Bank of Japan reruns inflation downgrade script

October 30, 2015

BAfter over a decade-and-a-half of aggressive monetary easing through asset purchases, the Bank of Japan still has to revise down its inflation projections just about every six months, almost like clockwork.

On Friday, BOJ Governor Haruhiko Kuroda, while keeping the central bank’s massive stimulus programme at a steady pace, said inflation is now expected to hit the BOJ’s 2 percent target sometime late next year or in early 2017, not mid-2016.

Two policy setters even quibbled with how the downgrade was worded, saying it should be made clear that the inflation target would not be met at any time within the central bank’s forecast horizon out to fiscal 2017.

The BOJ also cut its already mediocre growth projections for the current fiscal year by 0.5 percentage points to 1.2 percent.

Barclays economists Kyohei Morita and Yuichiro Nagai wrote:

Such extensions (or softening) of the timeline are beginning to look routine.

We now find it much more difficult to set a calendar-based forecast for monetary policy, and will shift our attention proportionally to event risks.

The latest BOJ targets also appear too optimistic, even to private economists in Japan who are usually willing as a group to go close to the official line.

Those polled by Reuters earlier this month say inflation will clock just 1.1 percent by the end of 2016, half the BOJ’s goal. Economic growth, they say, will be a meagre 0.9 percent this fiscal year.

The BOJ launched its latest quantitative easing programme in April 2013, buying financial assets worth 60 to 70 trillion yen ($581 billion) a year, even buying Nikkei exchange-traded-funds.

In October last year, it announced it would spend 80 trillion yen a year buying bonds.

That is a massive amount of money and the total spend so far in all its easing programmes put together are equal to about 70 percent of Japan’s GDP, according to economists at Nordea.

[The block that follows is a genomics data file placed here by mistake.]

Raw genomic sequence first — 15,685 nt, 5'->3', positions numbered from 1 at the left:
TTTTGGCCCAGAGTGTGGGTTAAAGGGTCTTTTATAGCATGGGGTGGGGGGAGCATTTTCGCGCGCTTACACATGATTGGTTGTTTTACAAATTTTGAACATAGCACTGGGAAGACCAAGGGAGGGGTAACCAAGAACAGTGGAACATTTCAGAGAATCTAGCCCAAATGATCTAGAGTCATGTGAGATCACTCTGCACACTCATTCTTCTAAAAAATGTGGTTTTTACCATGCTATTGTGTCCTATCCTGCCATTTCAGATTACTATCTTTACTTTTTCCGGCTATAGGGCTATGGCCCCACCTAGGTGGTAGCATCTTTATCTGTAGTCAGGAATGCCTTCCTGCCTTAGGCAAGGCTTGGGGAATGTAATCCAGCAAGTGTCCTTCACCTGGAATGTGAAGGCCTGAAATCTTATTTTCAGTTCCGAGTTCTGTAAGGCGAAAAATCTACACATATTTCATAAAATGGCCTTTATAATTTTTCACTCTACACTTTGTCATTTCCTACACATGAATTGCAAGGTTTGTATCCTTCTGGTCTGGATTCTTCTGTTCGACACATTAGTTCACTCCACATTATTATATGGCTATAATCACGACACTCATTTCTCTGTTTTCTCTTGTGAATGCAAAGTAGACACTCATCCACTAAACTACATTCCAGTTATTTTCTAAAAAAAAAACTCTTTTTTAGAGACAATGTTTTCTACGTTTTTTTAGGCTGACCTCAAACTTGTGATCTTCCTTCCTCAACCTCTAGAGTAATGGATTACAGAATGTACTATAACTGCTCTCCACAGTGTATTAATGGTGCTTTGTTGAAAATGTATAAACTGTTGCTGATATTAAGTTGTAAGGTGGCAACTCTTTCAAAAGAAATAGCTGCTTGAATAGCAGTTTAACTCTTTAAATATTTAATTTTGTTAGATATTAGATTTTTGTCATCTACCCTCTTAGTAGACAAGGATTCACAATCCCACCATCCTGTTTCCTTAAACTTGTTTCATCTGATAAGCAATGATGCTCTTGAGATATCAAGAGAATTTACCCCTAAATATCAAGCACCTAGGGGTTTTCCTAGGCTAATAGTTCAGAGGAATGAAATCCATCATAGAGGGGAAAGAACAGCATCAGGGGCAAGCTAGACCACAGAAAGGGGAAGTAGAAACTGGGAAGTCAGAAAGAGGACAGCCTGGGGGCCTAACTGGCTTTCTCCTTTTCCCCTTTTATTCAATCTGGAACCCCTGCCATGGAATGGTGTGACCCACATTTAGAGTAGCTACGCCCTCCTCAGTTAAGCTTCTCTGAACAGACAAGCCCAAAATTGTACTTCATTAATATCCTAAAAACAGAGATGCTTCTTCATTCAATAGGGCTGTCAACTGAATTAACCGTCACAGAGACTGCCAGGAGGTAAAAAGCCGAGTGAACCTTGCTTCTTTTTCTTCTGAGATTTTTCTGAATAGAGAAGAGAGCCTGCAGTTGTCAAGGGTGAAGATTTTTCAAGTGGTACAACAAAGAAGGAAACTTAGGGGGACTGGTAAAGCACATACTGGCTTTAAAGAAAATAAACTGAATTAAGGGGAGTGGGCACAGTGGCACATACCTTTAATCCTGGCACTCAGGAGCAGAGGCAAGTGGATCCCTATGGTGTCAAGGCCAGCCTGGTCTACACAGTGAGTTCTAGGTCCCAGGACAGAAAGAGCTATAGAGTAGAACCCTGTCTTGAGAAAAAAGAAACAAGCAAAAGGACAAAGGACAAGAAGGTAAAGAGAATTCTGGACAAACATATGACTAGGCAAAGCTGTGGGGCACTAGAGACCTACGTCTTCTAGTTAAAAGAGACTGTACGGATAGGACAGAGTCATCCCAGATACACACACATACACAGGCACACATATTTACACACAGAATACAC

By comparison, the U.S. Fed’s balance sheet is a quarter of its economy and the Bank of England about a fifth.



While the substantial stimulus, expected to double the money supply, initially made stocks surge, inflation has yet to pick up for a sustained period over two-and-a-half years later.

Tokyo’s Nikkei stock market index is up 16 percent on a year ago, outpacing even Germany’s DAX. But there is no inflation.

Even a sales tax hike last year failed to boost inflation and ultimately ended up hitting consumer sentiment. The economy contracted in the April-June quarter and inflation came right back down again.

JP Infl

Kuroda has repeatedly stressed the central bank’s expansive policies coupled with Abenomics – Prime Minister Shinzo Abe’s economic revival programme – are working. 

But economy watchers are getting more and more sceptical, mainly because this is a global phenomenon that no set of central bankers appears able to control.

Inflation has been slowing in China, with practically no inflation at all in Britain or the euro zone and nothing threatening so far in the United States.

Given that disinflation trend in many of Japan’s trade partners, the chances that it will soon emerge strongly out of decades of deflation are slim.

Even after headline inflation numbers start rising again following a near-60 percent slump in oil prices since mid-2014, it will not be enough too boost inflation up to 2 percent.

Amy Yuan Zhuang, economist at Nordea, wrote in a note:

Our main argument for more easing is that the BoJ has been over-optimistic on inflation so far. Although we agree that inflation is likely to pick up in the coming months, due to disappearing base effects, it will remain below 2 percent in the coming two years.

The market has generally been sceptical on the BoJ’s inflation target as well. The BoJ has repeatedly used consumer inflation expectations as an argument that the inflation target will be met.

Following a dismal survey for August, where there were whiffs of deflation reappearing, the latest consumer confidence data from the Cabinet Office are more optimistic about a pickup in inflation, although it remains to be seen whether the improvement lasts.

The BOJ may eventually have to bite the bullet and expand its asset purchases. But Kuroda is probably waiting for the right moment, considering how little ammunition he has left not to mention the huge swathes of Japan’s government bond market the central bank now owns.

(Deepti Govind contributed to this post)

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